By Guy Faulconbridge
LONDON (Reuters) – News organisations are being challenged by technology giants and unsettled by a broader lack of trust but they have a much deeper problem: most people don’t want to pay for online news, the Reuters Institute found.
Swiftly accelerating mobile internet and smartphones have revolutionised the delivery of news and destroyed the business models of many news organisations over the past 20 years, leading to falling revenues, layoffs and takeovers.
The mass migration of advertising to U.S. technology giants such as Facebook, Google and Amazon has hammered revenues while more than half the world’s population now has access to news via an internet connection.
But will people actually pay for news?
The Reuters Institute for the Study of Journalism said in its annual Digital News Report that most people would not pay for online news and that there had been only a small increase in the proportion of people willing to do so in the last six years.
Even among those who do pay, there is “subscription fatigue” – many are tired of being asked to pay for so many different subscriptions. Many will opt for films or music rather than pay for news. So some media companies will fail.
“There is no sign that the majority of people are about to pay for online news, although many recognise that information on the internet is often overwhelming and confusing,” said Nic Newman, a senior research associate at the Reuters Institute.
“Some of the biggest brands have already shown they are able to attract a large number of paying subscribers, but the road ahead will be more challenging for other publishers,” he added.
While many news organisations add paywalls and some see increases in digital subscriptions, there has been little change in the proportion of people paying for online news, apart from the “Trump bump” rise in the United States in 2016/2017.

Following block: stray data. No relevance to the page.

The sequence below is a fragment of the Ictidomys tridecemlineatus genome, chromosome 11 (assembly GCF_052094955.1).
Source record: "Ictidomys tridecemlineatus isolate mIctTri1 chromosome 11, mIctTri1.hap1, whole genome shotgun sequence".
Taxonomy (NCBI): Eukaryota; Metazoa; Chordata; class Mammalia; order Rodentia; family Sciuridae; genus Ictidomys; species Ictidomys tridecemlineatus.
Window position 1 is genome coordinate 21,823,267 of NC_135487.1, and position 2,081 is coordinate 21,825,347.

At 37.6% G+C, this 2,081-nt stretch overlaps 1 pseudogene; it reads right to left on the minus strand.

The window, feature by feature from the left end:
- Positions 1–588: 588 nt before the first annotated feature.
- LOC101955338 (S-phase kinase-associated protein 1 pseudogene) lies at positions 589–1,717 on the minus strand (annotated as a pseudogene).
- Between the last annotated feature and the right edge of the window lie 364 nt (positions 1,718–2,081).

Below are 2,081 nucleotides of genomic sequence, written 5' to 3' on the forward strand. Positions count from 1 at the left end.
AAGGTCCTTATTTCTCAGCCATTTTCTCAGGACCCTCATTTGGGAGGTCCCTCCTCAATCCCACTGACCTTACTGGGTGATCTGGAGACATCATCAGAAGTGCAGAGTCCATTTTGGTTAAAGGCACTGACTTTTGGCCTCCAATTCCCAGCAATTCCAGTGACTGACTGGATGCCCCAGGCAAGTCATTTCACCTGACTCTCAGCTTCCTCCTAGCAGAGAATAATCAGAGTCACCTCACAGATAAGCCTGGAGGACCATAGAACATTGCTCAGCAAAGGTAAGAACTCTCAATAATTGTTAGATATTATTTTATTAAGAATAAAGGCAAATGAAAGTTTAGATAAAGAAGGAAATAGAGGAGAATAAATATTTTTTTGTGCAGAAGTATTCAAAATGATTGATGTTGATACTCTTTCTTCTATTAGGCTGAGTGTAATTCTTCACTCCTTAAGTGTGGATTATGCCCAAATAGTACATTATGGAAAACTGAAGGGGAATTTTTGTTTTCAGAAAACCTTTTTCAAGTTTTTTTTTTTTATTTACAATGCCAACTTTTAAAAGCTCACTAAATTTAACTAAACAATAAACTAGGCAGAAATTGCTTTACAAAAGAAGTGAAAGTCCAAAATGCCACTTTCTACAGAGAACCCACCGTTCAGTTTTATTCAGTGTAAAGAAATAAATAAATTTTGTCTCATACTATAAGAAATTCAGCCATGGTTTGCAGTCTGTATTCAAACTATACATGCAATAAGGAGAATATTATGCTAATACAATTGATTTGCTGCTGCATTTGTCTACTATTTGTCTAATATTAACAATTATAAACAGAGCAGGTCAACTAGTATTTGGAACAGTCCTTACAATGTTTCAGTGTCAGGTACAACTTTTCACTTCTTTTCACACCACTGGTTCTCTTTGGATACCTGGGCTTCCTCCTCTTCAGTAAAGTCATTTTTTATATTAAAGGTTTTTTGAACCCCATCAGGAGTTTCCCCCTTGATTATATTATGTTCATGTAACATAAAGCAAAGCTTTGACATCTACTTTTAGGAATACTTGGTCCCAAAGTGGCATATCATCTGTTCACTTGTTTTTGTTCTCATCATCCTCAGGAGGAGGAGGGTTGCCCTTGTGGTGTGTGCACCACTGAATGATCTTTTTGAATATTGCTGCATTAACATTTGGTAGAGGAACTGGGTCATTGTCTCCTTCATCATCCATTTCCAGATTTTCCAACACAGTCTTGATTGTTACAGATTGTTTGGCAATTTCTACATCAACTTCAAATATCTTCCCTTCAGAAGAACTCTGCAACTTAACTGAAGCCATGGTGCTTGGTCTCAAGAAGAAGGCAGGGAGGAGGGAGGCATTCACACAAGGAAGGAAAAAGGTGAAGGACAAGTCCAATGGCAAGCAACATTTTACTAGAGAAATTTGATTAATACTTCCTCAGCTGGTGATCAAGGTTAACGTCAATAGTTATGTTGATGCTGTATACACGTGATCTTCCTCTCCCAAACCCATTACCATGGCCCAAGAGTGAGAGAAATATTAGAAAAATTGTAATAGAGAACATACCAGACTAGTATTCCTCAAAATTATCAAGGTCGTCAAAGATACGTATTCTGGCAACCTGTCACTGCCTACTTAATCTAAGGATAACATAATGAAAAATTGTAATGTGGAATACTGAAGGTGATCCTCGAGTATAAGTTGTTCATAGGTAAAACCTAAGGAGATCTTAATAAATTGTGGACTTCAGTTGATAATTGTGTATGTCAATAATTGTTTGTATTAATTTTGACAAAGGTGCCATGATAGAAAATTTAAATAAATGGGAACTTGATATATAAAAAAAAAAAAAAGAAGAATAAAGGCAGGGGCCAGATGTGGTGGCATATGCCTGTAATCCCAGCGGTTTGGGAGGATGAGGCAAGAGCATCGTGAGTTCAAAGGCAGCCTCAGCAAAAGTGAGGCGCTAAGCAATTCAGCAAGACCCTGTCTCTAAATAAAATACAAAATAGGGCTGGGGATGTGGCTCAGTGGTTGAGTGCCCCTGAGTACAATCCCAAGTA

In the United States, those paying for news online were likely to have a university degree and be wealthy: The New York Times, Wall Street Journal and Washington Post did well on digital.
Still, almost 40 percent of new digital subscriptions at the New York Times are for crosswords and cooking, the Reuters Institute said, citing an article by Vox.
In Britain, around a third of those surveyed said they avoided the news due to Brexit. Leave voters said they avoided the news as it made them sad and said they could not rely on the news being true. There has been no Brexit bounce.
As they fight for revenue, news organisations are facing a growing threat from entertainment providers such as Netflix , Spotify, Apple Music and Amazon Prime.
“In some countries, subscription fatigue may also be setting in, with the majority preferring to spend their limited budget on entertainment (Netflix/Spotify) rather than news,” Newman said in the report.
“Not surprisingly, news comes low down the list when compared with other services such as Netflix and Spotify – especially for the younger half of the population,” he said.
When asked what media subscription they would pick if they had only one for the next year, just 7% of under 45-year-olds picked news. The report showed 37% would opt for online video and 15% for online music.
Aggregators are also waiting in the wings: Apple News+ offers a single priced subscription for some access to premium titles including TIME, The Atlantic, The New Yorker, Vogue, The Wall Street Journal and Los Angeles Times.
That could deny publishers a direct link with consumers, limiting the information they have to make targeted advertising more effective, and valuable.
“Despite the greater opportunities for paid content, it is likely that most commercial news provision will remain free at the point of use, dependent on low-margin advertising, a market where big tech platforms hold most of the cards,” Newman said.
“This is where competition for attention will be most acute, where journalistic reputation will be most at risk and where diversified revenue streams and smart strategies will be most critical for survival.”
The Reuters Institute for the Study of Journalism is a research centre at the University of Oxford that tracks media trends. Thomson Reuters Foundation, the philanthropic arm of Thomson Reuters, funds the Reuters Institute.
(Editing by Stephen Addison)